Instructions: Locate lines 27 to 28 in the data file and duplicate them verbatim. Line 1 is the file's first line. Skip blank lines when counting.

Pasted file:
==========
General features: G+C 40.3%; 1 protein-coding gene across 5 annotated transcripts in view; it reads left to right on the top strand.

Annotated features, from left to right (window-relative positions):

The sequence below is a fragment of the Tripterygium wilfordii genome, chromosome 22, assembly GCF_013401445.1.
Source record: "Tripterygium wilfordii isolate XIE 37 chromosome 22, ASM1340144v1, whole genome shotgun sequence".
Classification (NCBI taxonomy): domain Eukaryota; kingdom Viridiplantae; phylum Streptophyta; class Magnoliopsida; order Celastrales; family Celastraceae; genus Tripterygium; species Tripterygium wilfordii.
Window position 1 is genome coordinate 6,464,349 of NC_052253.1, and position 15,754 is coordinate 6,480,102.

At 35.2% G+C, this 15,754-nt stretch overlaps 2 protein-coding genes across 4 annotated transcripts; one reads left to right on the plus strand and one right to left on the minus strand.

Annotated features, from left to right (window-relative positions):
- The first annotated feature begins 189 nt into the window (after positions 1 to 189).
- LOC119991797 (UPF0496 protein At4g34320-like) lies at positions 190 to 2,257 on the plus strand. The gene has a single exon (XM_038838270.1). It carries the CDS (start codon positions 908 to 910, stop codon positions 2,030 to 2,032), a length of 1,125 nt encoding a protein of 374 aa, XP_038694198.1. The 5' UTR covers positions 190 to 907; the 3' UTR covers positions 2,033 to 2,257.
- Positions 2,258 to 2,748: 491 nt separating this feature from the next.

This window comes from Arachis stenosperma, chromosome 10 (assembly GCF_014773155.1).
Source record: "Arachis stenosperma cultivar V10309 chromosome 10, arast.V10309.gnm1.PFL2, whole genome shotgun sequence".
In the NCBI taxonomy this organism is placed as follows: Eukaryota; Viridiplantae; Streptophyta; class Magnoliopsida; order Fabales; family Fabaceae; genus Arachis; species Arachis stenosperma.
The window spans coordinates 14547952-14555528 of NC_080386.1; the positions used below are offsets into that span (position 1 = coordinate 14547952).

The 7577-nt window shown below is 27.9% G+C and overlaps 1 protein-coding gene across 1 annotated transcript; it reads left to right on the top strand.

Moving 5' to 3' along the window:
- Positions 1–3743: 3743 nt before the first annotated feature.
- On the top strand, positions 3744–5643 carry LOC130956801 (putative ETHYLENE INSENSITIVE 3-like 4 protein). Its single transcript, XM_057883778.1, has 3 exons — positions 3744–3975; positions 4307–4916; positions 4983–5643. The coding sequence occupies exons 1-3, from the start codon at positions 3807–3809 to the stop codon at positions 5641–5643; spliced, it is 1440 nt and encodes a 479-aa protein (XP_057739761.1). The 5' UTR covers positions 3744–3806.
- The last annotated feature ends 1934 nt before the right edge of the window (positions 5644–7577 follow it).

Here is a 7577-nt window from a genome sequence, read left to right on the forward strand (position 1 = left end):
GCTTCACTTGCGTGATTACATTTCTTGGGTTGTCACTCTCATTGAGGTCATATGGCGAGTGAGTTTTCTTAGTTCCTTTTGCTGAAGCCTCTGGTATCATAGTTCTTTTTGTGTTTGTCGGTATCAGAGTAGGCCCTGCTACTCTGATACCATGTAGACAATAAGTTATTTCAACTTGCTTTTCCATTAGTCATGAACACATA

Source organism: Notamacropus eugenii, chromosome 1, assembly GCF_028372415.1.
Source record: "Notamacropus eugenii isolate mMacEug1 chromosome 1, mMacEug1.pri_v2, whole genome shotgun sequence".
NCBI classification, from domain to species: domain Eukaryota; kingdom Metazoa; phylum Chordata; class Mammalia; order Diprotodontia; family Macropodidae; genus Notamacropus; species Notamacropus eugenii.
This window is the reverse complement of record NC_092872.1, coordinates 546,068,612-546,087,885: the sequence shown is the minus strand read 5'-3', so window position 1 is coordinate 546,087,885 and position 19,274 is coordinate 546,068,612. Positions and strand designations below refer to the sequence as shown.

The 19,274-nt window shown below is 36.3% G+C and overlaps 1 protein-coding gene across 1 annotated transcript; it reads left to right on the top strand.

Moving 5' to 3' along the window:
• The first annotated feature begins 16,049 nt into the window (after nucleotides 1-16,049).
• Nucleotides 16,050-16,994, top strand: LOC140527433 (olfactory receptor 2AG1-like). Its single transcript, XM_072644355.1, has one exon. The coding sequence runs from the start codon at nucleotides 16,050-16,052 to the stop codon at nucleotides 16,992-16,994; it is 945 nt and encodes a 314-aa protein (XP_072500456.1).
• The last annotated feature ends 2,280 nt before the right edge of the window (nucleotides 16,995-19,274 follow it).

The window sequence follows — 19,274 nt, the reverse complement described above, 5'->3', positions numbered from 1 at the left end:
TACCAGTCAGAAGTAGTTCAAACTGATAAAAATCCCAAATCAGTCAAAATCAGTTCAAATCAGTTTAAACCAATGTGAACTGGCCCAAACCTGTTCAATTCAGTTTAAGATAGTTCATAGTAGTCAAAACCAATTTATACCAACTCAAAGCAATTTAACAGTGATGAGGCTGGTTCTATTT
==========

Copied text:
The 19,274-nt window shown below is 36.3% G+C and overlaps 1 protein-coding gene across 1 annotated transcript; it reads left to right on the top strand.

Moving 5' to 3' along the window: